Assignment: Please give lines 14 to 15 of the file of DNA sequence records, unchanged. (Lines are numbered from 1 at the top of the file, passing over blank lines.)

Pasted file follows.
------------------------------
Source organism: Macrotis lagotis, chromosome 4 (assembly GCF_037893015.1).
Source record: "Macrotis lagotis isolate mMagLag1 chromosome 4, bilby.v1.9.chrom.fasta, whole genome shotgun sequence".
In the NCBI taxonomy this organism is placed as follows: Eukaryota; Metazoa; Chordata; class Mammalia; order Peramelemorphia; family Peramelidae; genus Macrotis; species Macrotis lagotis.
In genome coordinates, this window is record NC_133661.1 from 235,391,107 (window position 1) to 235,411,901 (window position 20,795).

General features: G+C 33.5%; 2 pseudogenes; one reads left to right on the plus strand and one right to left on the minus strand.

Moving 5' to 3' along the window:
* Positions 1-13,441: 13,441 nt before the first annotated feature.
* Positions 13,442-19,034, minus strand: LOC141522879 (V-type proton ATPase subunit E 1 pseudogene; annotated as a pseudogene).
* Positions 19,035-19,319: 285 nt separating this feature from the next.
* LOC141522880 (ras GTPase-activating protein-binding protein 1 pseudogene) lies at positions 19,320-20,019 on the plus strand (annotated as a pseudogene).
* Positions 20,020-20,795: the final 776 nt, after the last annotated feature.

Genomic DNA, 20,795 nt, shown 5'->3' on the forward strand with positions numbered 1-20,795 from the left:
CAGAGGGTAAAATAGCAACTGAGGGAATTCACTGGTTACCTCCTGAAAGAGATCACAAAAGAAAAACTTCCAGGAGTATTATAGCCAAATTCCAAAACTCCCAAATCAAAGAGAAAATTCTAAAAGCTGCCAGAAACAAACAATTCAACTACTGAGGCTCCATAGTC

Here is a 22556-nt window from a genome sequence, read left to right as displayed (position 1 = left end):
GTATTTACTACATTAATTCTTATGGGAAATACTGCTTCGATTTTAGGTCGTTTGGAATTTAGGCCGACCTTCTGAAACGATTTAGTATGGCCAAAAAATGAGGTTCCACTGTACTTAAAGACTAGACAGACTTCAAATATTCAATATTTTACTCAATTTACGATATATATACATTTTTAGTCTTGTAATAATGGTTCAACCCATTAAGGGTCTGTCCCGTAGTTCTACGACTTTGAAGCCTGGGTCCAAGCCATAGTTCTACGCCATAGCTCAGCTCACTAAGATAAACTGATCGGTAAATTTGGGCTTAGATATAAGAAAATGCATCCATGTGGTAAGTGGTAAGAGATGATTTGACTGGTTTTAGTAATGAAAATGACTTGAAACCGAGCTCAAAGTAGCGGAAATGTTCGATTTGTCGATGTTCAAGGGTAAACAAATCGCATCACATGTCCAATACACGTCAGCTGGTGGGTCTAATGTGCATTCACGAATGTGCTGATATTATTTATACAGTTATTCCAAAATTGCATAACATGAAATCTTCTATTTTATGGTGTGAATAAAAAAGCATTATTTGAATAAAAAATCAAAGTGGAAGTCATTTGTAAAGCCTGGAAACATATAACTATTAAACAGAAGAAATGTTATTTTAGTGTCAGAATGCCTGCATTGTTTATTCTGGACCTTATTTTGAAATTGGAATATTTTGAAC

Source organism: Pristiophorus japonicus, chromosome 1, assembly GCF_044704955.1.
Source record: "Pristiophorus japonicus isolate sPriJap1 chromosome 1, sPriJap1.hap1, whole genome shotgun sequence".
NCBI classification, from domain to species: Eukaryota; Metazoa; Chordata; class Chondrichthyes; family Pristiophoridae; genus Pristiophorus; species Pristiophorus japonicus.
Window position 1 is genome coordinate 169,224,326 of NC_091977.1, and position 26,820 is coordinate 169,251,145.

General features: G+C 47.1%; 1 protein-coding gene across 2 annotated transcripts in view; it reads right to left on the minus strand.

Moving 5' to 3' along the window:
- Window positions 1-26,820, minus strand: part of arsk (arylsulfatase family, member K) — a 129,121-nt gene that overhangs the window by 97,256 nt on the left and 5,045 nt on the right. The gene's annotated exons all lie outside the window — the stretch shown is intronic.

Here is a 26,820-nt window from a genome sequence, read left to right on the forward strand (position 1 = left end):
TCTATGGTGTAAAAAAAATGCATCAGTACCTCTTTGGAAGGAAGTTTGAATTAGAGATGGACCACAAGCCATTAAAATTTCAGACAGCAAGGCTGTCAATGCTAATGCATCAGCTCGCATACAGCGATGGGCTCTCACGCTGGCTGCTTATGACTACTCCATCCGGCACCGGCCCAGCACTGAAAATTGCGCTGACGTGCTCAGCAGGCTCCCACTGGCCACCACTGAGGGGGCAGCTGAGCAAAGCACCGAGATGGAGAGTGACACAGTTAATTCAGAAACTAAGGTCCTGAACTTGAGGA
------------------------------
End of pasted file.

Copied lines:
Here is a 22556-nt window from a genome sequence, read left to right as displayed (position 1 = left end):
GTATTTACTACATTAATTCTTATGGGAAATACTGCTTCGATTTTAGGTCGTTTGGAATTTAGGCCGACCTTCTGAAACGATTTAGTATGGCCAAAAAATGAGGTTCCACTGTACTTAAAGACTAGACAGACTTCAAATATTCAATATTTTACTCAATTTACGATATATATACATTTTTAGTCTTGTAATAATGGTTCAACCCATTAAGGGTCTGTCCCGTAGTTCTACGACTTTGAAGCCTGGGTCCAAGCCATAGTTCTACGCCATAGCTCAGCTCACTAAGATAAACTGATCGGTAAATTTGGGCTTAGATATAAGAAAATGCATCCATGTGGTAAGTGGTAAGAGATGATTTGACTGGTTTTAGTAATGAAAATGACTTGAAACCGAGCTCAAAGTAGCGGAAATGTTCGATTTGTCGATGTTCAAGGGTAAACAAATCGCATCACATGTCCAATACACGTCAGCTGGTGGGTCTAATGTGCATTCACGAATGTGCTGATATTATTTATACAGTTATTCCAAAATTGCATAACATGAAATCTTCTATTTTATGGTGTGAATAAAAAAGCATTATTTGAATAAAAAATCAAAGTGGAAGTCATTTGTAAAGCCTGGAAACATATAACTATTAAACAGAAGAAATGTTATTTTAGTGTCAGAATGCCTGCATTGTTTATTCTGGACCTTATTTTGAAATTGGAATATTTTGAAC